Strange casting in a perfectly photographed film. (by fedor8)
One of the most visually impressive films I've ever seen, resulting in me almost not caring about the plot. Almost. The scenes, especially the outdoor ones, are so perfectly filmed that the story could have been about accounting or sheep-herding, for all I care. Hence because focusing on the look of the scenes was so much fun, it was fitting that the plot was so linear and simplistic, thereby not distracting too much from the movie's strongest asset. Already the first scene immediately evoked images from the best costume film ever made, "Barry Lyndon", which was released <more>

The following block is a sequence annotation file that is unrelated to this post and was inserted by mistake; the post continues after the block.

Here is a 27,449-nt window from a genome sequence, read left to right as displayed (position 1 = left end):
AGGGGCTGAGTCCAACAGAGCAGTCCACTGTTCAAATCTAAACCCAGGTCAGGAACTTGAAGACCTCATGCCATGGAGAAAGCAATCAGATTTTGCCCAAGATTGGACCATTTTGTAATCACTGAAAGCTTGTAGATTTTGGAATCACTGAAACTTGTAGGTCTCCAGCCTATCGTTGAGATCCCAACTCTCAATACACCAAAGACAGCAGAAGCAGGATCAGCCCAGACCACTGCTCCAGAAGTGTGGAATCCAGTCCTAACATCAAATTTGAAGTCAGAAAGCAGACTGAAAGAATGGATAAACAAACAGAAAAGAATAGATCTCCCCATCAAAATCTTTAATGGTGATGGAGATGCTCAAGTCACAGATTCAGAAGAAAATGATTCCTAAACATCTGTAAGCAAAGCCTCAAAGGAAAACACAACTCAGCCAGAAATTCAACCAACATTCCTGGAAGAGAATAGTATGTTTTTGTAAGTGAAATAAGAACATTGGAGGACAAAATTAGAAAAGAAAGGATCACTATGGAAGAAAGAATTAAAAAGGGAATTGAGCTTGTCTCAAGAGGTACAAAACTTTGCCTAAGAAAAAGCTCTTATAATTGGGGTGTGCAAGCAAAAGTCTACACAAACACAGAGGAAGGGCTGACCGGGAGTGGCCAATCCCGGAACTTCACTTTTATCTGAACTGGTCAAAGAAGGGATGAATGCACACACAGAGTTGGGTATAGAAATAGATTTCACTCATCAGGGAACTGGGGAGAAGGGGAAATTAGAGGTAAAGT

only two years previously. Clearly, Scott imitated Kubrick's style there, and succeeded to quite an extent. Many scenes look like paintings from the period; the lighting and the colours are flawless. Keep in mind that TD was made pre-CGI and before advanced computer technology, when it took real skill, talent and time to achieve visual brilliance. Nowadays, it's just a matter of pressing a few buttons, hence why so many movies look so slick today.Fortunately, this is not a chick-costumer in the "The Age Of Innocence" vein; in fact, the romantic thing-a-ma-jigs are quite sparsely distributed. The densest concentration of relationship drivel comes toward the end when Carradine meets his future wife an ugly thing both of them . Unsurprisingly, this was the dullest part of the movie.The casting of Keitel and Carradine in a period piece would normally be problematic - because insane - but the movie's visual glory overshadows any moronic decisions the director and the producers had made in this department. Keitel's physical appearance simply doesn't match Napoleonic France his short stature notwithstanding or almost any other historical setting, just as Wynona Ryder doesn't belong in either the future as an android "Alien 4" or in a costume drama again, "Age of Innocence" . On the other hand, Keitel is effective in playing a moron because that's what he is basically like in real life. As for Carradine, he is a little less stone-faced than his usual self, but only slightly. His acting abilities, or rather the lack of them, are fortunately covered up by the movie's strengths. Plus, there's the problem of his wimpy appearance as always , just as with all the other overrated Carradines and I believe there must be about 1500 of them, only several hundred less than the ever-multiplying Coppolas or Arquettes .Did this really cost less than a million dollars, as some here suggest? That would be astonishing.Go to http://rateyourmusic.com/~Fedor8, and check out my "TV & Cinema: 150 Worst Cases Of Nepotism" list.